When we first started Bizagi in 2002, we described our software as a process automation solution.

Very often however, potential customers would say, “We trust our people, so we don’t want to automate our processes.” As a result, we started referring to our technology as a process digitization solution, which actually better described our platform back then.

At the time, people were essentially opposed to the idea of eliminating people from the processes. They simply wanted to make their people more efficient and effective.

Jump ahead to 2012 and we saw the dawn of the digital transformation imperative, driven by disruptive customer experiences that new companies such as Uber started delivering to the market.

These experiences were only ubiquitously available due to the incredible rise of mobile phones, which for this first time enabled experiences tailored to the context of the individual.

Perhaps more surreptitiously, there was a shift to the requirement for instantaneous feedback. Customers no longer had to wait for months, weeks, or days. Now not even hours are acceptable as a timescale for people to know if they would get their product or service.

New credit card application? Approved or rejected immediately. Online purchase? One-click, tracked delivered to my door in a day. Easily accessible and up to date bank, pension, insurance statements? These are all the new normal.

Incumbent companies in every industry were left to look from the side-lines wondering how these new players were able to change so much in such a short space of time.

It wasn’t long before these incumbent companies realized that their business processes and underlying systems had to evolve for them to be able to compete.

This was – and still is – extremely difficult for many different reasons, not least because those business processes were running in rigid legacy systems that are very hard to change.

How do you deliver the instantaneous nature of the experience when your organization is based on business processes, which, by definition, are a series of steps that happen at different moments in time?

To reconcile this apparent paradox, I can share with you what we saw happening at our customers around the world.

Their first use of our technology was to digitize the existing processes, and by that, I mean to create a process application that would combine manual and system activities to deliver the product and service.

Many times, this process would be modified to make it much more customer centric while also guaranteeing consistency through multiple channels. By doing this we often saw, and still see, reductions in service levels from weeks to days or even hours. It’s not enough though, to compete with the Fintechs that create your new bank account in just 20 minutes, despite the fact it is a highly regulated process.

Driven by this alarming competition, our more advanced customers moved to the next phase: analyzing every single manual activity and evaluating if it could be:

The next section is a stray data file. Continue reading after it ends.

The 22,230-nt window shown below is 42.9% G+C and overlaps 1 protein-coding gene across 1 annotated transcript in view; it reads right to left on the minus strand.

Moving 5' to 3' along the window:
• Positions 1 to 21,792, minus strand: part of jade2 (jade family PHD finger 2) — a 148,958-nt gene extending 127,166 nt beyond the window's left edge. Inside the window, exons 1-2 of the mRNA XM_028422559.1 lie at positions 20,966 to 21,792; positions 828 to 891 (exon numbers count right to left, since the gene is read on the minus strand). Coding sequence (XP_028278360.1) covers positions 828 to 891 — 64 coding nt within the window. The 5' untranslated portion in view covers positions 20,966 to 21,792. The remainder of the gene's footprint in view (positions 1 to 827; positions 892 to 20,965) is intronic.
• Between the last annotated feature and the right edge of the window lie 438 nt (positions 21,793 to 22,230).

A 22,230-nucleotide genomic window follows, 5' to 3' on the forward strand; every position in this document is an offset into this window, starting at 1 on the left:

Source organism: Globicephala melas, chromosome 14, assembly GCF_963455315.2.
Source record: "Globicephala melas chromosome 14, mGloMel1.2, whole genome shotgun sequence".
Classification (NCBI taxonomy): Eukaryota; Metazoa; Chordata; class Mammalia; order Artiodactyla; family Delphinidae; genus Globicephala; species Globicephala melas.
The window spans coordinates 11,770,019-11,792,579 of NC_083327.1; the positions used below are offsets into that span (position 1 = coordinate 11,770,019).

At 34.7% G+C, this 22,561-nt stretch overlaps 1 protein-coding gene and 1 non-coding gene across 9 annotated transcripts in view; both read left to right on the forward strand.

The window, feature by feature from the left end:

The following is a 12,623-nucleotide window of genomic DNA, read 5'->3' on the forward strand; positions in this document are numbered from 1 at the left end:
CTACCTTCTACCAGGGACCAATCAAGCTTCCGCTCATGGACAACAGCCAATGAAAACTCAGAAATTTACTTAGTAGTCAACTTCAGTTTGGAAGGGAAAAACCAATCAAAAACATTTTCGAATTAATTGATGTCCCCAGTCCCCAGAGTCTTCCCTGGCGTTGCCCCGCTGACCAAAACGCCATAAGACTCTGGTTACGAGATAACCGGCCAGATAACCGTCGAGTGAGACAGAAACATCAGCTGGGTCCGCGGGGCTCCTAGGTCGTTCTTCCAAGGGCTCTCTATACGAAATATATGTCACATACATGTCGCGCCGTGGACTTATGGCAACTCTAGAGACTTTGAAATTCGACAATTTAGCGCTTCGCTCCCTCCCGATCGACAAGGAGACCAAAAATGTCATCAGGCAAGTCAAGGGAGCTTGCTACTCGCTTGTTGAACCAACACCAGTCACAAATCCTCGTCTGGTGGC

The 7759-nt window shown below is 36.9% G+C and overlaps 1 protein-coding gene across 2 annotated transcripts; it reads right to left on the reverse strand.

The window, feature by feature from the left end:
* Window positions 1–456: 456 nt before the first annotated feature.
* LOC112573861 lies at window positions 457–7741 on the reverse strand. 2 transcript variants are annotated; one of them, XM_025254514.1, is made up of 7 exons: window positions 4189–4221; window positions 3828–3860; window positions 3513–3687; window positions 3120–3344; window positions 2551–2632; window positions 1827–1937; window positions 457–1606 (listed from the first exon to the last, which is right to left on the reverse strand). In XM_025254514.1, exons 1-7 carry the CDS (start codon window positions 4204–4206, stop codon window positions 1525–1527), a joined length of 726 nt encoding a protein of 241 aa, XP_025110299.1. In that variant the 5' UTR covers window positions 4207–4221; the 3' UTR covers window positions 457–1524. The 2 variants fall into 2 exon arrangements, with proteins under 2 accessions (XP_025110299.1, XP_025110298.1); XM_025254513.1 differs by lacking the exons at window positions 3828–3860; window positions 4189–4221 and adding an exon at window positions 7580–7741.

1. Eliminated – “this is actually not necessary anymore”

OR

2. Postponed – “perhaps we can approve the insurance policy and if later additional manual checks detect something wrong, we simply cancel it?”

OR

3. Automated  – “we can build the logic so a person doesn’t need to touch this”

Bingo. By eliminating, postponing and automating, a complex business process becomes an instantaneous transaction – one that can meet your customers’ expectations. This is why at the heart of digital transformation, every organization needs process digitization and automation.

The solution required to deliver this across an enterprise is an intelligent information conveyor belt (that works in conjunction with your legacy systems and can be easily re-configured). When you combine the emerging software robot or digital worker with the information conveyor belt, an automated assembly line is created that digitizes organizational processes.

Now add artificial intelligence on top of the process (which knows both context and intent) and you have the most disruptive vortex of new technologies. This is creating the equivalent of an industrial revolution but on a much larger scale, with the impact happening much, much faster, as it is not slowed down by the limitations of the physical world.

Welcome to the age of intelligent automation.

I can’t help but to dedicate the last few words on this short article to the huge social implications that this will have, and the unprecedented speed at which these changes will occur.

If managed properly we will enter an era of incredible prosperity that can eradicate poverty and deliver a sustainable world for future generations. If not, we could, in my mind, soon be witness to a time of social turmoil on a scale that will not resemble anything we have ever seen before, and in this former statement I am including the industrial revolution.

Fortunately, I am a technologist and not a politician.

Regards, Gustavo